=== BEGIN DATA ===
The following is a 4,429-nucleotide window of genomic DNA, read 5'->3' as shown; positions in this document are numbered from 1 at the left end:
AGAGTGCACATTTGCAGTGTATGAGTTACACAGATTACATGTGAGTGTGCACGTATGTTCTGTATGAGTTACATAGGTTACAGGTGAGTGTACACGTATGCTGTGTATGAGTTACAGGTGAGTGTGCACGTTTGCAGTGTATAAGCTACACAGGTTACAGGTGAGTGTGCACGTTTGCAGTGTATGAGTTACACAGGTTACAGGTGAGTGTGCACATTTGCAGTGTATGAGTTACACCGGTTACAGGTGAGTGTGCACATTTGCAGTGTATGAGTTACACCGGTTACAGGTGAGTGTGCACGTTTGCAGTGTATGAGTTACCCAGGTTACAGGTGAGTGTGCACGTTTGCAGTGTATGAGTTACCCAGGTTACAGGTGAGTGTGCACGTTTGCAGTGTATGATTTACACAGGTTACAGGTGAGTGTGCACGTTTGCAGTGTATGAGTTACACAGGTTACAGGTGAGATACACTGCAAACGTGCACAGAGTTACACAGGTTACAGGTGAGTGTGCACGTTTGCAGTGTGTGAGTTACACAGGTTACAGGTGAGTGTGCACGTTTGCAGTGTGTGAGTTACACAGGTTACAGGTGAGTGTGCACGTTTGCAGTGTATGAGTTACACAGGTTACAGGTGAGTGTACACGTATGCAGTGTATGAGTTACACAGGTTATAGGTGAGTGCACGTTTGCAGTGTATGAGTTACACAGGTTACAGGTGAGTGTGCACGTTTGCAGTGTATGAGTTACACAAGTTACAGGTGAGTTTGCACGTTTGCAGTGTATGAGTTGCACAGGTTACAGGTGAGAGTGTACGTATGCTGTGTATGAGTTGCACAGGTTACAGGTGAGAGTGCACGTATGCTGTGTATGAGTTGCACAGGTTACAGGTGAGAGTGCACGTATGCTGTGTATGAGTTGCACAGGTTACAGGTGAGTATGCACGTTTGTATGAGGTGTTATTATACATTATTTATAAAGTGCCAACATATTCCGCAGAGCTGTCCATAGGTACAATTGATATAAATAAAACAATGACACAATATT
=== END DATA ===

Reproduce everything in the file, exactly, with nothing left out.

The following is a 4,429-nucleotide window of genomic DNA, read 5'->3' as shown; positions in this document are numbered from 1 at the left end:
AGAGTGCACATTTGCAGTGTATGAGTTACACAGATTACATGTGAGTGTGCACGTATGTTCTGTATGAGTTACATAGGTTACAGGTGAGTGTACACGTATGCTGTGTATGAGTTACAGGTGAGTGTGCACGTTTGCAGTGTATAAGCTACACAGGTTACAGGTGAGTGTGCACGTTTGCAGTGTATGAGTTACACAGGTTACAGGTGAGTGTGCACATTTGCAGTGTATGAGTTACACCGGTTACAGGTGAGTGTGCACATTTGCAGTGTATGAGTTACACCGGTTACAGGTGAGTGTGCACGTTTGCAGTGTATGAGTTACCCAGGTTACAGGTGAGTGTGCACGTTTGCAGTGTATGAGTTACCCAGGTTACAGGTGAGTGTGCACGTTTGCAGTGTATGATTTACACAGGTTACAGGTGAGTGTGCACGTTTGCAGTGTATGAGTTACACAGGTTACAGGTGAGATACACTGCAAACGTGCACAGAGTTACACAGGTTACAGGTGAGTGTGCACGTTTGCAGTGTGTGAGTTACACAGGTTACAGGTGAGTGTGCACGTTTGCAGTGTGTGAGTTACACAGGTTACAGGTGAGTGTGCACGTTTGCAGTGTATGAGTTACACAGGTTACAGGTGAGTGTACACGTATGCAGTGTATGAGTTACACAGGTTATAGGTGAGTGCACGTTTGCAGTGTATGAGTTACACAGGTTACAGGTGAGTGTGCACGTTTGCAGTGTATGAGTTACACAAGTTACAGGTGAGTTTGCACGTTTGCAGTGTATGAGTTGCACAGGTTACAGGTGAGAGTGTACGTATGCTGTGTATGAGTTGCACAGGTTACAGGTGAGAGTGCACGTATGCTGTGTATGAGTTGCACAGGTTACAGGTGAGAGTGCACGTATGCTGTGTATGAGTTGCACAGGTTACAGGTGAGTATGCACGTTTGTATGAGGTGTTATTATACATTATTTATAAAGTGCCAACATATTCCGCAGAGCTGTCCATAGGTACAATTGATATAAATAAAACAATGACACAATATT